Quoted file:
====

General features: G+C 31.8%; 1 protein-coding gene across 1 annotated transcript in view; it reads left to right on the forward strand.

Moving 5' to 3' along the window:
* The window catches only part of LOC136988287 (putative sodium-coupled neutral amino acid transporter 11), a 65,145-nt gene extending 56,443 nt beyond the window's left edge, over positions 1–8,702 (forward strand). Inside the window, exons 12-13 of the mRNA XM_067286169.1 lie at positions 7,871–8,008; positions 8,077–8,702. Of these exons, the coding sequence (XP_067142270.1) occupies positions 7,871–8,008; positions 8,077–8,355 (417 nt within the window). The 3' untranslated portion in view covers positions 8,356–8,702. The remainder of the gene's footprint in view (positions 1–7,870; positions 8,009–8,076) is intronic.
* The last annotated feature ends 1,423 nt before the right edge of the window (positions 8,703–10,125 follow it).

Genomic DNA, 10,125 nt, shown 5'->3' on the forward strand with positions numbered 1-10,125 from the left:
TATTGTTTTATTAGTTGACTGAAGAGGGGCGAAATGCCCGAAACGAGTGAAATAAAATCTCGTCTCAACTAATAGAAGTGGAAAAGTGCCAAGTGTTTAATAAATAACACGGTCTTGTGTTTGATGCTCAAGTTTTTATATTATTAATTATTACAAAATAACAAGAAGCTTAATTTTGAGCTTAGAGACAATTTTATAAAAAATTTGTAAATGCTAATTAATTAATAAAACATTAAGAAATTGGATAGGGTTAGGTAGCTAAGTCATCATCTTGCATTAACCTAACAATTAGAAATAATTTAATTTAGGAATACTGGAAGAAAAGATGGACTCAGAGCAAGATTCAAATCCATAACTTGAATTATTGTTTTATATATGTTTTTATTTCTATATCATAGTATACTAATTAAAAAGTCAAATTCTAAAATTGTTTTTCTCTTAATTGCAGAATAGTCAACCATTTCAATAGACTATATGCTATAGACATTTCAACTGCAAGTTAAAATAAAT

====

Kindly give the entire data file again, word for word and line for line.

General features: G+C 31.8%; 1 protein-coding gene across 1 annotated transcript in view; it reads left to right on the forward strand.

Moving 5' to 3' along the window:
* The window catches only part of LOC136988287 (putative sodium-coupled neutral amino acid transporter 11), a 65,145-nt gene extending 56,443 nt beyond the window's left edge, over positions 1–8,702 (forward strand). Inside the window, exons 12-13 of the mRNA XM_067286169.1 lie at positions 7,871–8,008; positions 8,077–8,702. Of these exons, the coding sequence (XP_067142270.1) occupies positions 7,871–8,008; positions 8,077–8,355 (417 nt within the window). The 3' untranslated portion in view covers positions 8,356–8,702. The remainder of the gene's footprint in view (positions 1–7,870; positions 8,009–8,076) is intronic.
* The last annotated feature ends 1,423 nt before the right edge of the window (positions 8,703–10,125 follow it).

Genomic DNA, 10,125 nt, shown 5'->3' on the forward strand with positions numbered 1-10,125 from the left:
TATTGTTTTATTAGTTGACTGAAGAGGGGCGAAATGCCCGAAACGAGTGAAATAAAATCTCGTCTCAACTAATAGAAGTGGAAAAGTGCCAAGTGTTTAATAAATAACACGGTCTTGTGTTTGATGCTCAAGTTTTTATATTATTAATTATTACAAAATAACAAGAAGCTTAATTTTGAGCTTAGAGACAATTTTATAAAAAATTTGTAAATGCTAATTAATTAATAAAACATTAAGAAATTGGATAGGGTTAGGTAGCTAAGTCATCATCTTGCATTAACCTAACAATTAGAAATAATTTAATTTAGGAATACTGGAAGAAAAGATGGACTCAGAGCAAGATTCAAATCCATAACTTGAATTATTGTTTTATATATGTTTTTATTTCTATATCATAGTATACTAATTAAAAAGTCAAATTCTAAAATTGTTTTTCTCTTAATTGCAGAATAGTCAACCATTTCAATAGACTATATGCTATAGACATTTCAACTGCAAGTTAAAATAAAT